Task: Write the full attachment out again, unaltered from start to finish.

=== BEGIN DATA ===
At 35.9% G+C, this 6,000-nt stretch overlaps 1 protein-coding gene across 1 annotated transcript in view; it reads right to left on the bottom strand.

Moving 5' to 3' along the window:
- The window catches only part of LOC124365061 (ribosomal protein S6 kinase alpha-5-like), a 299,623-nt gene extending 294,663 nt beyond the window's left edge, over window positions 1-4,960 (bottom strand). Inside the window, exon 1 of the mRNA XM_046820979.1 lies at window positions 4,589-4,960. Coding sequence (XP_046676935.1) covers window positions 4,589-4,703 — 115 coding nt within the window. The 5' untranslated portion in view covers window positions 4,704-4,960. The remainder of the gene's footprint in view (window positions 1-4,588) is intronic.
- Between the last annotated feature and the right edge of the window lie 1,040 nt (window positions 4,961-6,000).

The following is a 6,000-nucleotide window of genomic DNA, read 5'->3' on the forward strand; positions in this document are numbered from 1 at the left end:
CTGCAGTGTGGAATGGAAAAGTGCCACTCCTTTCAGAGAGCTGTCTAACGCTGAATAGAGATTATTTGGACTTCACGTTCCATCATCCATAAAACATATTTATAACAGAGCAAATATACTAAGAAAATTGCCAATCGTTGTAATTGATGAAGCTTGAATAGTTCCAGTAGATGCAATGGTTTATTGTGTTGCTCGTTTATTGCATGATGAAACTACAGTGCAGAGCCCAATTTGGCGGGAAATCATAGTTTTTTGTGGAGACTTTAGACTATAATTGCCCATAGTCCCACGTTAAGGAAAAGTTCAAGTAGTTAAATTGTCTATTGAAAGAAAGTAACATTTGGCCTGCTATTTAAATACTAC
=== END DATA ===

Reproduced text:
At 35.9% G+C, this 6,000-nt stretch overlaps 1 protein-coding gene across 1 annotated transcript in view; it reads right to left on the bottom strand.

Moving 5' to 3' along the window:
- The window catches only part of LOC124365061 (ribosomal protein S6 kinase alpha-5-like), a 299,623-nt gene extending 294,663 nt beyond the window's left edge, over window positions 1-4,960 (bottom strand). Inside the window, exon 1 of the mRNA XM_046820979.1 lies at window positions 4,589-4,960. Coding sequence (XP_046676935.1) covers window positions 4,589-4,703 — 115 coding nt within the window. The 5' untranslated portion in view covers window positions 4,704-4,960. The remainder of the gene's footprint in view (window positions 1-4,588) is intronic.
- Between the last annotated feature and the right edge of the window lie 1,040 nt (window positions 4,961-6,000).

The following is a 6,000-nucleotide window of genomic DNA, read 5'->3' on the forward strand; positions in this document are numbered from 1 at the left end:
CTGCAGTGTGGAATGGAAAAGTGCCACTCCTTTCAGAGAGCTGTCTAACGCTGAATAGAGATTATTTGGACTTCACGTTCCATCATCCATAAAACATATTTATAACAGAGCAAATATACTAAGAAAATTGCCAATCGTTGTAATTGATGAAGCTTGAATAGTTCCAGTAGATGCAATGGTTTATTGTGTTGCTCGTTTATTGCATGATGAAACTACAGTGCAGAGCCCAATTTGGCGGGAAATCATAGTTTTTTGTGGAGACTTTAGACTATAATTGCCCATAGTCCCACGTTAAGGAAAAGTTCAAGTAGTTAAATTGTCTATTGAAAGAAAGTAACATTTGGCCTGCTATTTAAATACTAC